This is the abstract of a talk prepared for the Oeiras Mathematical and Computational Biology Workshop. June 20, 2003, Instituto Gulbenkian de Ciência
Abstract: Germinal centres (GC) are highly organised multicellular structures that form, transiently, out of primary follicles in secondary lymphoid organs, during the immune response to thymus-dependent antigens (Ag). There Ag-specific B lymphocytes proliferate intensely. About 5-7 days after the initiation of the GC reaction, proliferating B cells initiate a high rate mutation process that is localised to heavy and light variable genes of the expressed immunoglobulins.
Mutated variable regions usually decrease the affinity of the antibody-Ag reactions. Only occasionally mutations increase that affinity. Since in GCs the Ag is limiting, Ag-specific B cells compete strongly for Ag binding. Because B cell survival in GCs requires activation by Ag, those B cells with antibodies with higher affinity will survive preferentially, leading to an increase of the average affinity (affinity maturation).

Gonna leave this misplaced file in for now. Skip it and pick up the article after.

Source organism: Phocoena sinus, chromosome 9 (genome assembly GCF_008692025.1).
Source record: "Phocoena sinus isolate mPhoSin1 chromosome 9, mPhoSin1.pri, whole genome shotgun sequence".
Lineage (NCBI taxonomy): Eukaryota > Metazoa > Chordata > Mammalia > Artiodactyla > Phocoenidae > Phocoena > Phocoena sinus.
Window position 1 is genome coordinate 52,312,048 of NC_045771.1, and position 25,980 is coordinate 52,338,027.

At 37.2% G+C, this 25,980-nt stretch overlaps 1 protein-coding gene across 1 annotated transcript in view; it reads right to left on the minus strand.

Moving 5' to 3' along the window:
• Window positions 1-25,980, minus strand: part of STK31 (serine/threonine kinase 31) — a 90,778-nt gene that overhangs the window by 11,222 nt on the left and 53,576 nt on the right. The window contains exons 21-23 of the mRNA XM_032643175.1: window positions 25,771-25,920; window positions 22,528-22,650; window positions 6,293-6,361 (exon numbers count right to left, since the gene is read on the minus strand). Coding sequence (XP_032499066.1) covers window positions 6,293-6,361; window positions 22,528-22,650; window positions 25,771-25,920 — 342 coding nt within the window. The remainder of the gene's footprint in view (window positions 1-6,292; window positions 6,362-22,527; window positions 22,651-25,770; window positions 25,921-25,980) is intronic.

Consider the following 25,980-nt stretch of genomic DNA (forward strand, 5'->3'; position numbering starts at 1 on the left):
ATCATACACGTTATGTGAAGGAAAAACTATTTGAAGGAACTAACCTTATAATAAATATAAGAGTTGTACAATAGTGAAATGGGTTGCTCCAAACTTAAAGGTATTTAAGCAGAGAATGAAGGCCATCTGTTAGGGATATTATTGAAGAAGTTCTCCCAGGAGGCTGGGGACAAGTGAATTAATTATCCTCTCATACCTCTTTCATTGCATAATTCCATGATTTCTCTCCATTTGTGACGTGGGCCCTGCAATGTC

Different experimental systems have been developed to study those processes of hypermutation and affinity maturation. An unresolved issue is to what extent mutations are random or biased toward specific nucleotide sequences within the variable genes (hot spots). We have started to analyse this issue by developing both analytical and computer simulation models of the hypermutation process. We discuss how our present theoretical results compare with experimental data on the immune response to 2-phenyloxazolone in face of the model assumptions.